U.S. Federal Debt Increases. When Clinton left office the National Debt Clock stopped and we actually started repaying loans to the US Govt. In the time since Bush took office we have lost all those gains and gone so much further into the red that Congress has had to raise the debt ceiling (the amount the govt. is permitted to borrow) four times in five years. Three of these were while under the Republican control and the fourth was immediately after Democrats took control in March of 2006. This has taken our debt from $5.6 Trillion when bush took office to its current $9.3 Trillion. These were not loans to help Americans get education suited to the new world economy or anything like that. These were loans to keep the war in Iraq going and to forestall a shut down of the federal govt like we saw in the 1990’s after Republicans won control of Congress. This debt is not created by us just printing money. We have to sell the debt to people who are willing to trust in the U.S. ability to pay it back or at least pay the interest on the debt. Traditionally this has been other country’s reserve banks. This can only continue as long as people and nations are willing to buy US Dollar backed securities. This is growing harder over time and is not expected to change soon. In 2006, the central banks of Italy, Russia, Sweden, and the United Arab Emirates announced they would reduce their dollar holdings slightly, with Sweden moving from a 90% dollar-based foreign reserve to 85%.On May 20, 2007, Kuwait discontinued pegging its currency exclusively to the dollar. Syria made a similar announcement on June 4, 2007. In Europe, on the other hand, government deficit in the 15 countries now using the euro fell to 0.6 percent of GDP in 2007 from 1.3 percent in 2006 and debt declined to 66.3 percent from 68.4 percent. This makes Eurozone debt instruments far more attractive than similar US debt offerings.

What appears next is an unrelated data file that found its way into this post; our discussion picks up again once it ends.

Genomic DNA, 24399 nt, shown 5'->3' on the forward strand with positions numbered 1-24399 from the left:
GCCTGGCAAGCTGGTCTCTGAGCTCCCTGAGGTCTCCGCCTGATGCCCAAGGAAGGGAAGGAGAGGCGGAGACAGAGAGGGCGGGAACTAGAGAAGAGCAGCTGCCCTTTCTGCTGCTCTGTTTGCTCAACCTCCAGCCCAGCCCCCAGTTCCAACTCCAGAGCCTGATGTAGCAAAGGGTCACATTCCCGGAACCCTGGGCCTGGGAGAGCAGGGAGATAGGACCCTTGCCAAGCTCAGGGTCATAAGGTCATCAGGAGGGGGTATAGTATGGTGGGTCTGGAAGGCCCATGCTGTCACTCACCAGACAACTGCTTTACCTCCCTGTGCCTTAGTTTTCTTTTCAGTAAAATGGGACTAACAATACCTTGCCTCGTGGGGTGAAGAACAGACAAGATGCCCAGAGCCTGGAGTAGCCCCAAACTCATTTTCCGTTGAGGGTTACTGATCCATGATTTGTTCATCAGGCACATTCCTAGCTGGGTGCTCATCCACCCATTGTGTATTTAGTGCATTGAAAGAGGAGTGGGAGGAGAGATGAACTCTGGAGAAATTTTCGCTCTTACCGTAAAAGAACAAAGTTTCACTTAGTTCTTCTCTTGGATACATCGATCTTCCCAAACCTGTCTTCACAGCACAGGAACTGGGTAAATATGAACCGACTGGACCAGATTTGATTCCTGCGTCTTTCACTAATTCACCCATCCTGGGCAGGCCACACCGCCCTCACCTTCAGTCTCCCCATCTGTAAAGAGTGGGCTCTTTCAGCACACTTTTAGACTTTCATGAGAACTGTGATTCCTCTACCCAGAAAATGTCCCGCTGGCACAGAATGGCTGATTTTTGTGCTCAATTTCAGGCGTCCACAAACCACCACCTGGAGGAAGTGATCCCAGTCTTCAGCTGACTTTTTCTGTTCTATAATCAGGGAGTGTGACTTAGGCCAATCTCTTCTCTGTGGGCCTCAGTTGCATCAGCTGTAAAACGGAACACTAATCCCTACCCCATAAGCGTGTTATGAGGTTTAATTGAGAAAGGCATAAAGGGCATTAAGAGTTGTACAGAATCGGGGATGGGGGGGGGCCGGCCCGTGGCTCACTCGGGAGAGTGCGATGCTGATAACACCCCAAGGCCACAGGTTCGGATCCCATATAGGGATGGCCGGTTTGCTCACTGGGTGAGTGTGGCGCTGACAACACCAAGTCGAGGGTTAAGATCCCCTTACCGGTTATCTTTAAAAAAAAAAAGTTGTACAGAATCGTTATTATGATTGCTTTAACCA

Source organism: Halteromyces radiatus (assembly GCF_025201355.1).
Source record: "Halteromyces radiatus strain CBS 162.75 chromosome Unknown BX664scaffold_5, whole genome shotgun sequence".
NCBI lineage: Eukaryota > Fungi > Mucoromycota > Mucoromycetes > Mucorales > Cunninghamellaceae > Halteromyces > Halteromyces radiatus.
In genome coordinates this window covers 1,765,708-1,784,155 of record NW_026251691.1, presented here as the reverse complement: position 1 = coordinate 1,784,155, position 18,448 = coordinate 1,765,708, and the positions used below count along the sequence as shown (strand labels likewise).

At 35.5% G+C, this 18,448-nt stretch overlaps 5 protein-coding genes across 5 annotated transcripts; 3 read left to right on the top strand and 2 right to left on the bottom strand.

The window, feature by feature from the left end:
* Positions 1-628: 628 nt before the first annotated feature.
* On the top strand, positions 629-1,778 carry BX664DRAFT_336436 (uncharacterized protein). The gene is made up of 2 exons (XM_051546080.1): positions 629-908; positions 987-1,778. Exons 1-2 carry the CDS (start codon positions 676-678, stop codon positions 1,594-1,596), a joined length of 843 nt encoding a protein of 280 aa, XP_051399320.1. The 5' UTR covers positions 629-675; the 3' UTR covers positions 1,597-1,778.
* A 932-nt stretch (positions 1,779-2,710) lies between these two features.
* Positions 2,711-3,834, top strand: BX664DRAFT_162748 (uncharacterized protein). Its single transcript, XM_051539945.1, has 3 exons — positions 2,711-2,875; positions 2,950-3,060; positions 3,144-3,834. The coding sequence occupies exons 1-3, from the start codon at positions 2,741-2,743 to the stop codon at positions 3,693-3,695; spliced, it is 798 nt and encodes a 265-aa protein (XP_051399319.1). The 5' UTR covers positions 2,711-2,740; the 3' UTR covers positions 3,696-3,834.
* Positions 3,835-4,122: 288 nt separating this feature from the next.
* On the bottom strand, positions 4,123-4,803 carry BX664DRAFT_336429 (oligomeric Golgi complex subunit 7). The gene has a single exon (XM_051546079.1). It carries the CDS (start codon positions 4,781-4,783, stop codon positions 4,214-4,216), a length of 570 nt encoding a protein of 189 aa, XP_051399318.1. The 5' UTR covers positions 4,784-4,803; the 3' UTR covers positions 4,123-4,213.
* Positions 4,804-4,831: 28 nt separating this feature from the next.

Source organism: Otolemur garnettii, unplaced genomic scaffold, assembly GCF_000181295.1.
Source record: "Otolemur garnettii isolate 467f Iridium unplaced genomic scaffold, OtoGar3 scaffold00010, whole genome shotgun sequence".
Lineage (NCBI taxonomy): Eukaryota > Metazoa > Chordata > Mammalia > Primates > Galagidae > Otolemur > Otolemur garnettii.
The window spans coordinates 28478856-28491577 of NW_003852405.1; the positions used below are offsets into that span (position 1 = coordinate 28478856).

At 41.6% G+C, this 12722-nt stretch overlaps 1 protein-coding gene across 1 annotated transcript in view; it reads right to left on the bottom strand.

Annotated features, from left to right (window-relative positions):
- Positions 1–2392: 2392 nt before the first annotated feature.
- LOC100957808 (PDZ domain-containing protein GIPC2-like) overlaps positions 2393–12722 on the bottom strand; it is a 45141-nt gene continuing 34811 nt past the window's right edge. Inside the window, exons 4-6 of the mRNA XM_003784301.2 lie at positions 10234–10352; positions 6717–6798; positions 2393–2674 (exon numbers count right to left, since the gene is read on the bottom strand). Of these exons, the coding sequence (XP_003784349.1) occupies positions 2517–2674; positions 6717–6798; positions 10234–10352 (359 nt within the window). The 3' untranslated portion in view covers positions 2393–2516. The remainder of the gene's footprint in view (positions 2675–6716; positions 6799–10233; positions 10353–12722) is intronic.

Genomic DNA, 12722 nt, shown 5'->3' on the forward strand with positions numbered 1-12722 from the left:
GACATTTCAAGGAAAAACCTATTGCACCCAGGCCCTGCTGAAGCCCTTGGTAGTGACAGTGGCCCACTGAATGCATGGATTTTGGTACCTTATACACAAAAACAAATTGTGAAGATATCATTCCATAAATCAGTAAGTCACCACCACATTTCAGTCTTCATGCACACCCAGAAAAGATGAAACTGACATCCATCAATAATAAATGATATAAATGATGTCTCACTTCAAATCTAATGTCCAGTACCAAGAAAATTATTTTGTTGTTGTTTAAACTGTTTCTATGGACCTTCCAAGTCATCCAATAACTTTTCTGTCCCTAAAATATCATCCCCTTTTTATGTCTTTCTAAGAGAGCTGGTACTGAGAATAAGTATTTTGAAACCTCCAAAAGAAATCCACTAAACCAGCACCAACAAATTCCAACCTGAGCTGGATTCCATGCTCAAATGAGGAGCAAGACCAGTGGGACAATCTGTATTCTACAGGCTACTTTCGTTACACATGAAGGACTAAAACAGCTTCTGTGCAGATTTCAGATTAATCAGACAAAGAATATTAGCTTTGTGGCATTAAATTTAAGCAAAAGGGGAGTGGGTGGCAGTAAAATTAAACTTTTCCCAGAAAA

I think the media is downplaying the economic news and talking in broad generalizations because most people are either too apathetic or just ill equipped to face head on the full ramifications of what is going on economically at this time. There is scary and depressing stuff going on and the fundamentals are not really changed by the media’s presentation. The media appearing pessimistic or optimistic about segments of the economy can speed or slow events to a small degree (self fulfilling prophecy style) but in the end, the fundamental facts don’t change and the corrections and losses continue on.
The Next President is in Trouble. Whoever is elected our next president is in for a economic crisis unlike anything in the last half century. By the time they are sworn in, this problem will have spread much farther around the world. I personally think the National Republican Party does not want to have McCain or any other Republican in office when this happens. For the GOP, a Democratic president is a win-win situation. Either the Democratic party president will man (or woman) up and make the tough and unpopular decisions to address the problems we are facing and as a result mitigate the worst of the symptoms, or they will go down in history as having presided over the second “Great Depression”. That will pave the way for the next round of “Change” in the form of a Republican president.